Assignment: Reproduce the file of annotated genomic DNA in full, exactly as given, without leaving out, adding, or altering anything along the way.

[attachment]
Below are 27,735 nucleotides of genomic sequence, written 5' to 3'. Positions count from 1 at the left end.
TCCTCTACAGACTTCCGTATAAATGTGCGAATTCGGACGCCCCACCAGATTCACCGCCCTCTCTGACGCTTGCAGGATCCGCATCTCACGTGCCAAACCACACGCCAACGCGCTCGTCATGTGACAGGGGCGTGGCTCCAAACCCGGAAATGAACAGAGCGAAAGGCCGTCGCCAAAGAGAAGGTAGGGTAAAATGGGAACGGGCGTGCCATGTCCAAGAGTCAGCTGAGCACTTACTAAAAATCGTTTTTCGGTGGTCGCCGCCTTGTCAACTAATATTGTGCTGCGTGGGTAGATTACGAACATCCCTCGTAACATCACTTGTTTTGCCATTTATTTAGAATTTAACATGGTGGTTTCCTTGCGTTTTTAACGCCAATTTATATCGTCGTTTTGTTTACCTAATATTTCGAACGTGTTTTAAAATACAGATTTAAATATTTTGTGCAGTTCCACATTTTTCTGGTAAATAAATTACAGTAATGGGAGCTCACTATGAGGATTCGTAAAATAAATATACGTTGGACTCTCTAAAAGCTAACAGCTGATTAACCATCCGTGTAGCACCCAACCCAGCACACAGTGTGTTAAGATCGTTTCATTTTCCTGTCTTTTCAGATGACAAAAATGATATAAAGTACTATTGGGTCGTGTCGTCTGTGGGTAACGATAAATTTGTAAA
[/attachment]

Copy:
Below are 27,735 nucleotides of genomic sequence, written 5' to 3'. Positions count from 1 at the left end.
TCCTCTACAGACTTCCGTATAAATGTGCGAATTCGGACGCCCCACCAGATTCACCGCCCTCTCTGACGCTTGCAGGATCCGCATCTCACGTGCCAAACCACACGCCAACGCGCTCGTCATGTGACAGGGGCGTGGCTCCAAACCCGGAAATGAACAGAGCGAAAGGCCGTCGCCAAAGAGAAGGTAGGGTAAAATGGGAACGGGCGTGCCATGTCCAAGAGTCAGCTGAGCACTTACTAAAAATCGTTTTTCGGTGGTCGCCGCCTTGTCAACTAATATTGTGCTGCGTGGGTAGATTACGAACATCCCTCGTAACATCACTTGTTTTGCCATTTATTTAGAATTTAACATGGTGGTTTCCTTGCGTTTTTAACGCCAATTTATATCGTCGTTTTGTTTACCTAATATTTCGAACGTGTTTTAAAATACAGATTTAAATATTTTGTGCAGTTCCACATTTTTCTGGTAAATAAATTACAGTAATGGGAGCTCACTATGAGGATTCGTAAAATAAATATACGTTGGACTCTCTAAAAGCTAACAGCTGATTAACCATCCGTGTAGCACCCAACCCAGCACACAGTGTGTTAAGATCGTTTCATTTTCCTGTCTTTTCAGATGACAAAAATGATATAAAGTACTATTGGGTCGTGTCGTCTGTGGGTAACGATAAATTTGTAAA